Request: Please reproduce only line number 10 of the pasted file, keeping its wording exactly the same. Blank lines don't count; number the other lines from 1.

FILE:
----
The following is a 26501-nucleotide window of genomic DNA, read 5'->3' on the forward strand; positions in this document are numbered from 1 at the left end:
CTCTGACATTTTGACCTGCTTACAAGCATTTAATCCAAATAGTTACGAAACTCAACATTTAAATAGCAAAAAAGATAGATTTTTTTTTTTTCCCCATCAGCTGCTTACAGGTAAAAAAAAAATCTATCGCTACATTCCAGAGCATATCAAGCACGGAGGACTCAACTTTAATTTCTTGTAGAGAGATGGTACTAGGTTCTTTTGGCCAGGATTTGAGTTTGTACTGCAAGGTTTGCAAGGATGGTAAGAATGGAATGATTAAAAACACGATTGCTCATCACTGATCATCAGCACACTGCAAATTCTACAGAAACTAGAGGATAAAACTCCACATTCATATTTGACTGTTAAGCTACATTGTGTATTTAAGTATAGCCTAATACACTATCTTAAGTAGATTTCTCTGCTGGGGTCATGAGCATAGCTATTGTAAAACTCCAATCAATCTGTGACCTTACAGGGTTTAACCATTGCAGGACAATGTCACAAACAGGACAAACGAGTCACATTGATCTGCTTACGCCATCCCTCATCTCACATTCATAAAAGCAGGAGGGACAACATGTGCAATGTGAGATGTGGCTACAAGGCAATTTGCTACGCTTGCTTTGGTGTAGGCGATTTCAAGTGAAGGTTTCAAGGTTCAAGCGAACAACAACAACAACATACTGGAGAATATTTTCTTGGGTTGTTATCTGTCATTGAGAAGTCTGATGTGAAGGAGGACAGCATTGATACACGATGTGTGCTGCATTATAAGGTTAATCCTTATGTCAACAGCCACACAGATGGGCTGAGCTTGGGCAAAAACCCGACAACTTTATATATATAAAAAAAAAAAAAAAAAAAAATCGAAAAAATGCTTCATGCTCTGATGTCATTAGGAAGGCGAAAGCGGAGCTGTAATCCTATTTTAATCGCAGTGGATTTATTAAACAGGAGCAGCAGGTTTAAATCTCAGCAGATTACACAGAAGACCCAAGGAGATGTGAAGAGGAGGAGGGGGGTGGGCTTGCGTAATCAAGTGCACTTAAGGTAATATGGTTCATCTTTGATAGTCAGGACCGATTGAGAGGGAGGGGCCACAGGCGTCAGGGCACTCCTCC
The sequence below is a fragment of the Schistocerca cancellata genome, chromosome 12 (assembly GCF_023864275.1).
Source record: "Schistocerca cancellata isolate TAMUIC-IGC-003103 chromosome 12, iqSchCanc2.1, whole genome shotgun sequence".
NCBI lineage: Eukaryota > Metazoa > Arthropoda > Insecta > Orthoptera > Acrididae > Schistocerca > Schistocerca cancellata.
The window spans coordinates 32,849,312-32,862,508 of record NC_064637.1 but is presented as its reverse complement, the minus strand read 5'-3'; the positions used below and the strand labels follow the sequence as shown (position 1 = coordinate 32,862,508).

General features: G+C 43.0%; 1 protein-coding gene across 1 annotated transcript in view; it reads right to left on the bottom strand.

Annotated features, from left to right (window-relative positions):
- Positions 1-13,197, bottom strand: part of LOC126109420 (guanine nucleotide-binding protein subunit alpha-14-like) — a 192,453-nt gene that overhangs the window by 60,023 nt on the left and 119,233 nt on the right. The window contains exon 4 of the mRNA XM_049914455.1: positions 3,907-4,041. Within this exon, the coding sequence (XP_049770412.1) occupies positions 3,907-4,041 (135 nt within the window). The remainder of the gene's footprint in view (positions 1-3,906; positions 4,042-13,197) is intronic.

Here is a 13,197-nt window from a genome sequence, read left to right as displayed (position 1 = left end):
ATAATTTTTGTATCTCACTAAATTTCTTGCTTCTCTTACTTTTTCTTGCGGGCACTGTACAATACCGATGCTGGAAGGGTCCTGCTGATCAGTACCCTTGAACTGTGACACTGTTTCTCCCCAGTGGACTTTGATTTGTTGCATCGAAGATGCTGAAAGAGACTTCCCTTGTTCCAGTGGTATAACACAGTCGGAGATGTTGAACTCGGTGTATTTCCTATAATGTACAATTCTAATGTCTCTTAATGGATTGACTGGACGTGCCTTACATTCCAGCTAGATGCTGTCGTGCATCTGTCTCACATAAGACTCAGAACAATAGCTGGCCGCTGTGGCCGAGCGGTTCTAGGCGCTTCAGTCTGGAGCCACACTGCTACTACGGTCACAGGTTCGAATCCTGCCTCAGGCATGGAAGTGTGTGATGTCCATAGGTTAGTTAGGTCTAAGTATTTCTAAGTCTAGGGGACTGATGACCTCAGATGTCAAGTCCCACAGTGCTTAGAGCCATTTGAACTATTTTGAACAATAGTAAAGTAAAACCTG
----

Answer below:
Here is a 13,197-nt window from a genome sequence, read left to right as displayed (position 1 = left end):